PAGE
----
In July 2010, the editorial department of Scientific American —where at the time I was on staff—received a review copy of a book was slated to come out in September.
A magnetic sense is now well documented in dozens of animal species. It turns out that tracking the geomagnetic field—that same invisible thing that points compasses—is handy for life, in lots of situations.
--Come in, Dave. Dave, come in. Do you read me, Dave? Please come in, Dave. --Wh… where am I? --I am glad you are waking up, Dave. Your vital signs were fairly normal but I was having difficulties reawakening you.
Lyn Evans led the design and construction of CERN's Large Hadron Collider They call it “the machine.”Thousands of physicists working at the LHC are looking for the Higgs boson and other new particles, and many of them have contributed to building the gigantic detectors that are taking most of the media limelight these days.But humming 100 meters under the Franco-Swiss border is the apparatus that makes it all possible.
On December 13, CERN will release the results of a new data analysis in the search for the Higgs boson. at the LHC. As I was reporting my article, which appeared today, on December 7 I spoke on the phone with Joe Lykken, a Fermilab staff theoretical physicist.
On the night of December 6, 1979--32 years ago today--Alan Guth had the “spectacular realization” that would soon turn cosmology on its head. He imagined a mind-bogglingly brief event, at the very beginning of the big bang, during which the entire universe expanded exponentially, going from microscopic to cosmic size.
How far is each of these galaxies? Appearances may deceive. In my previous post, I described the little-known and somewhat counterintuitive idea that objects in the distant universe appear larger and larger the farther they are, in a reversal of the usual rules of perspective.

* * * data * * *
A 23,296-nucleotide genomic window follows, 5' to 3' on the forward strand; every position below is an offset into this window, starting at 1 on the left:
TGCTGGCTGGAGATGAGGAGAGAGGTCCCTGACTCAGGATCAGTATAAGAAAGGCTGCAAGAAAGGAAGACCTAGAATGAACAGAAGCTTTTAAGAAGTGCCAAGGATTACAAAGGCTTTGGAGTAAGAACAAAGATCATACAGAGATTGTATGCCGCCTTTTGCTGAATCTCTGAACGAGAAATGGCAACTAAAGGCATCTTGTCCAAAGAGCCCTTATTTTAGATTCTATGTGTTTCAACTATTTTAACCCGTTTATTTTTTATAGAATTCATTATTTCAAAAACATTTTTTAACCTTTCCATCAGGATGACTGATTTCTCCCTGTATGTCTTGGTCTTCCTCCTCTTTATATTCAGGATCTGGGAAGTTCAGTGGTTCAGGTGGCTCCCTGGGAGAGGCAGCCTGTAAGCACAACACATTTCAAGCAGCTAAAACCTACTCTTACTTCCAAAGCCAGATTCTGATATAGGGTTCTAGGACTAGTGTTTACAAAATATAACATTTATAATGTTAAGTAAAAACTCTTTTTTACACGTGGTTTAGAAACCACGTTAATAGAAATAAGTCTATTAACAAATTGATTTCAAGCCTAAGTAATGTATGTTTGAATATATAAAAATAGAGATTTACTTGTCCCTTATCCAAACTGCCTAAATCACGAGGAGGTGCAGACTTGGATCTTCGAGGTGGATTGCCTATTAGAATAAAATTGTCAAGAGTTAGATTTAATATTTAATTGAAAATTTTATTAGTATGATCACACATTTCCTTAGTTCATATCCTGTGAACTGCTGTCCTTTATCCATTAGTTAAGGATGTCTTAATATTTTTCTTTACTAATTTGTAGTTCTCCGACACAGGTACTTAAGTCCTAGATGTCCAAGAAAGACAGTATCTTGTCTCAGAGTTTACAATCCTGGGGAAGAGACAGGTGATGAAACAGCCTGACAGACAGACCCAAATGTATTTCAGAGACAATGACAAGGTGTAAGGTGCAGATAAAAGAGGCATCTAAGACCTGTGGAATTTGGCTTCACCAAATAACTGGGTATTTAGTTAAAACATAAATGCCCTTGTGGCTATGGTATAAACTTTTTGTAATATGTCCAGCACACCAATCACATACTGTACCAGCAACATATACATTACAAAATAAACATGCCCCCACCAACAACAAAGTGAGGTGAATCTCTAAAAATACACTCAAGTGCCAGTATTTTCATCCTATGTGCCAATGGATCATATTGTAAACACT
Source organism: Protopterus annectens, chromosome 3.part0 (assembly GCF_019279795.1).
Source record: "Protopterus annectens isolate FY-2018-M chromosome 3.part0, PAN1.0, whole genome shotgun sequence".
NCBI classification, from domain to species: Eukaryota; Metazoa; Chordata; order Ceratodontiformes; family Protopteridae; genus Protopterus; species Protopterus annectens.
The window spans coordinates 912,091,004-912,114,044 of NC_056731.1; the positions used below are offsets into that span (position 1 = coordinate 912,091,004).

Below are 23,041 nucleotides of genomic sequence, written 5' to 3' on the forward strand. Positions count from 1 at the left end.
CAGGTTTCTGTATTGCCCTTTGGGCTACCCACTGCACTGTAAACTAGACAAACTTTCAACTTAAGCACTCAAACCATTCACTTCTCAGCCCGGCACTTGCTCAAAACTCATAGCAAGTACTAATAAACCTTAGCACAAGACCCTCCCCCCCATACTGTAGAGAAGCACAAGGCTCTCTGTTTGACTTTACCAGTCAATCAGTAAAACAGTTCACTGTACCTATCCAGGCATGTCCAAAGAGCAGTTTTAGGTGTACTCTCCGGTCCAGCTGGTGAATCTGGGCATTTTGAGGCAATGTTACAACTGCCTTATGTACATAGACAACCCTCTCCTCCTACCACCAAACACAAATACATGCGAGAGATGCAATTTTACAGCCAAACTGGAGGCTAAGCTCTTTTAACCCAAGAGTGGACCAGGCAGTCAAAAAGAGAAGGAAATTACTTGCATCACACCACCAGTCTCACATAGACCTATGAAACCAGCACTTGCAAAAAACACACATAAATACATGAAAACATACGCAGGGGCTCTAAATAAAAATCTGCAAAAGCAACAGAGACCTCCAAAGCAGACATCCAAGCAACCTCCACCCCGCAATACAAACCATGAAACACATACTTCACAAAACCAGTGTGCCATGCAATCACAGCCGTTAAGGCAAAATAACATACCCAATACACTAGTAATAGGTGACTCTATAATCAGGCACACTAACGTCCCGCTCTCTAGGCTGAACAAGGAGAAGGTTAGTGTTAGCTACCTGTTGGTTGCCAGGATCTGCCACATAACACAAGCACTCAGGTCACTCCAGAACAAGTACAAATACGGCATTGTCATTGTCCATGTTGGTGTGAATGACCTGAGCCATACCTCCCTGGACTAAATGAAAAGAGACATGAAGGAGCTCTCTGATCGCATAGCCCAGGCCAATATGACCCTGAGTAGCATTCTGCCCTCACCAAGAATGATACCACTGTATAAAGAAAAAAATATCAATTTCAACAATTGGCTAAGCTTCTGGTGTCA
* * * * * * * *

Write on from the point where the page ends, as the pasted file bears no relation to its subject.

Objects may be closer than they appear; in the distant universe, objects are, in a sense, even farther than they appear The observable universe is one big, giant magnifying lens.At large distances, objects appear to be larger than their true size, and the farther they are, the bigger they look.
Let's keep it within the galaxy, Jim The piece run by The Atlantic last week on the Nobel Prizes for Physics, sadly, contained a number of misleading or inaccurate statements on physics and cosmology.Gregg Easterbrook, the journalist who wrote it, has a storied past as a science writer.
How did I miss this until now? This clip has apparently been making the rounds of the Interwebs for years, but I couldn't resist posting it after I saw it on Facebook this morning.
STAFFBehind the scenes at Scientific AmericanRead
Anecdotes from the Archive
Anthropology in Practice
Exploring the human condition.Read
Insights into intelligence, creativity, and the mindRead
Everything you always wanted to know about raising science-literate kidsRead
Critical views of science in the newsRead
Dark Star Diaries
Explore the science behind the dog in your bedRead
News and research about endangered species from around the worldRead
Frontiers for Young Minds
Science by and for kids ages 8-15Read
Commentary invited by editors of Scientific AmericanRead
Illusions, Delusions, and Everyday DeceptionsRead
Discussion and news about planets, exoplanets, and astrobiologyRead
MIND Guest Blog
Commentary invited by editors of Scientific American MindRead
Not bad science
New discoveries in animal behavior and cognitionRead
Opinion, arguments & analyses from the editors of Scientific AmericanRead
More than wires - exploring the connections between energy, environment, and our livesRead
Roots of Unity
Mathematics: learning it, doing it, celebrating it.Read
Adventures in the good science of rock-breaking.Read
STAFFIllustrating science since 1845Read
STAFFA science blog, sans blagueRead
Amphibians, reptiles, birds and mammals - living and extinctRead
The Artful Amoeba
A Blog About the Weird Wonderfulness of Life on EarthRead
Exploring and celebrating diversity in science.Read